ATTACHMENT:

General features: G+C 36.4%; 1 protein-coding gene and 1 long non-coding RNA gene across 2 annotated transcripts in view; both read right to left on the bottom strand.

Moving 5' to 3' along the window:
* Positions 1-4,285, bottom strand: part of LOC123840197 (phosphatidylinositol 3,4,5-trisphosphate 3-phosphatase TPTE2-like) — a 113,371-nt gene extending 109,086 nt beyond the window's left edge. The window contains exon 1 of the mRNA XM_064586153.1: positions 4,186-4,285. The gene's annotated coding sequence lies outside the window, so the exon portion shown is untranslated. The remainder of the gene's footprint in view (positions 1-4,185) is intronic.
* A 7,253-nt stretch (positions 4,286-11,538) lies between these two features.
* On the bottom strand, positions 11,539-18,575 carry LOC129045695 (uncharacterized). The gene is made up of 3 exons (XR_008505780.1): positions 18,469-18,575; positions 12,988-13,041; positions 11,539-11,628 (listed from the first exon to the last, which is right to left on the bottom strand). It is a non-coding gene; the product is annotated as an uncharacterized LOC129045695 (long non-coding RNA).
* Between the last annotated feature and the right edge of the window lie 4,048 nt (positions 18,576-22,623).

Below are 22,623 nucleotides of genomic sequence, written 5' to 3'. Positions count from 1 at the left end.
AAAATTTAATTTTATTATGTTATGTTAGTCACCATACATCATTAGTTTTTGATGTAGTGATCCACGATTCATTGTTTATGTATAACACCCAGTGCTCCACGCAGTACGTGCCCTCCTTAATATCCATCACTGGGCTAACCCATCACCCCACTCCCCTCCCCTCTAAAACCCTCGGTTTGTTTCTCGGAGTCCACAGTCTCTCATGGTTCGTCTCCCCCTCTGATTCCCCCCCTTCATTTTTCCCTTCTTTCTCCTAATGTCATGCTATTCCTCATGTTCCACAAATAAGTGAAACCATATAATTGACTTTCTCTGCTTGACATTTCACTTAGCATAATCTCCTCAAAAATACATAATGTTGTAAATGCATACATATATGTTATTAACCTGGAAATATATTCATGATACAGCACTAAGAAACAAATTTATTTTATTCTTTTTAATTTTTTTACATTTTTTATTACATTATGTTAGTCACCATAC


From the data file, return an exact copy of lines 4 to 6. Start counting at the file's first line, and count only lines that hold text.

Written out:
* A 7,253-nt stretch (positions 4,286-11,538) lies between these two features.
* On the bottom strand, positions 11,539-18,575 carry LOC129045695 (uncharacterized). The gene is made up of 3 exons (XR_008505780.1): positions 18,469-18,575; positions 12,988-13,041; positions 11,539-11,628 (listed from the first exon to the last, which is right to left on the bottom strand). It is a non-coding gene; the product is annotated as an uncharacterized LOC129045695 (long non-coding RNA).
* Between the last annotated feature and the right edge of the window lie 4,048 nt (positions 18,576-22,623).